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Two Signatures Required?
Answers by Dana Turner, Barbara Hurst and Sam Ott, BOL Gurus

QUESTION: When a check is payable to two parties without "and" or "or" written on it, do I need one signature or two?

ANSWER by Dana Turner
BIO AND CONTACT INFO
This could be yet another in a good crook's bags of tricks. The answer depends upon the type of check (U.S. Treasury vs. personal) and what the presenter intends to do with the funds (get cash or deposit into an account).

To be safe, require that both signatures must be signed in an employee's presence whenever your suspicions are aroused. It would also be helpful to your staff if you made this requirement a written policy.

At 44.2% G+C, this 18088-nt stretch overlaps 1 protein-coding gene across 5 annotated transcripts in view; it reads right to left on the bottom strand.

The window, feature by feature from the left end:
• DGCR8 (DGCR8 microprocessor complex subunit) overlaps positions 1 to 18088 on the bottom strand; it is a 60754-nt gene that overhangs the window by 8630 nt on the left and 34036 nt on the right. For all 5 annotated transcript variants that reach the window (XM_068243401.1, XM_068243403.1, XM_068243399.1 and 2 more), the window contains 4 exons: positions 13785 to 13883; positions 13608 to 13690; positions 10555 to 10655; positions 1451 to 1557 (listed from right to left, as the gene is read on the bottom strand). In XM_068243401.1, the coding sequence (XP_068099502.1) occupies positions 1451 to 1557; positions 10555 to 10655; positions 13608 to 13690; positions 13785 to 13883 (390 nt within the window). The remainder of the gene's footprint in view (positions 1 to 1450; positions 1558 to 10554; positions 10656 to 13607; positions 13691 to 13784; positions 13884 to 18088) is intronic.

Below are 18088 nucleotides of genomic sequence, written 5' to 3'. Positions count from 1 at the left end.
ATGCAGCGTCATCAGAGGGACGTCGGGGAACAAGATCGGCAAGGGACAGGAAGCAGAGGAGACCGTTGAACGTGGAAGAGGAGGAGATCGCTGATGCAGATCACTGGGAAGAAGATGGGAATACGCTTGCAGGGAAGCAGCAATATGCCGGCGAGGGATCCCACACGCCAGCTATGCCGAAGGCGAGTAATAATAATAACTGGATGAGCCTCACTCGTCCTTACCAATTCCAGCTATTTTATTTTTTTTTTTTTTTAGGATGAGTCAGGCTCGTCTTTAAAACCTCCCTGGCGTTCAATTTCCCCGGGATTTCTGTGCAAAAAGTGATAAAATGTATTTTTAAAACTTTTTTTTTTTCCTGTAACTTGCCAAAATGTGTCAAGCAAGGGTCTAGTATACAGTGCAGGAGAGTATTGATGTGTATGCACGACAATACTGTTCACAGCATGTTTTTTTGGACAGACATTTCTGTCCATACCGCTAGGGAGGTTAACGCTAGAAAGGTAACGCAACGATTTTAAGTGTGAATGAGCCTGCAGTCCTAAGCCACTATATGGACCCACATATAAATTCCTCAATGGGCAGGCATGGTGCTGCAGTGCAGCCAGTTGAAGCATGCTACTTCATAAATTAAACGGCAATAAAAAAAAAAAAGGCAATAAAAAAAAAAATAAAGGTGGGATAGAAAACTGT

ANSWER by Barbara Hurst
BIO AND CONTACT INFO
I'll add to Dana's response - and as usual I'll disagree with part of it! The new UCC says that in order for a check to require two endorsements (please stay on track - "signatures" appear on the front of a check... "endorsements" appear on the back) the check must say "and". If the word "and" does not specifically appear, the Uniform Commercial Code says the intent is "or". So the only time you need two endorsements is if the word "and" is in the payee portion of the check. Having so said - there are insurance checks that require all endorsements - and will print that requirement right on the back of the check. So will medical claim checks. In those cases, AND ON ALL JOINTLY PAYABLE INTERNAL REVENUE CHECKS, (please note the emphasis!!!) you will want to require more than one endorsement. Keep in mind that one endorsement deposited into a jointly named account that only requires one signature to withdraw is NOT two endorsements.

ANSWER by Sam Ott
BIO AND CONTACT INFO
I believe the section of the UCC that Barbara is refering to is 3-3-110(d). An easy way to find a specific UCC section is from the Uniform Commercial Code links on the BOL Launch Pad.

First published on BankersOnline.com 1/7/02





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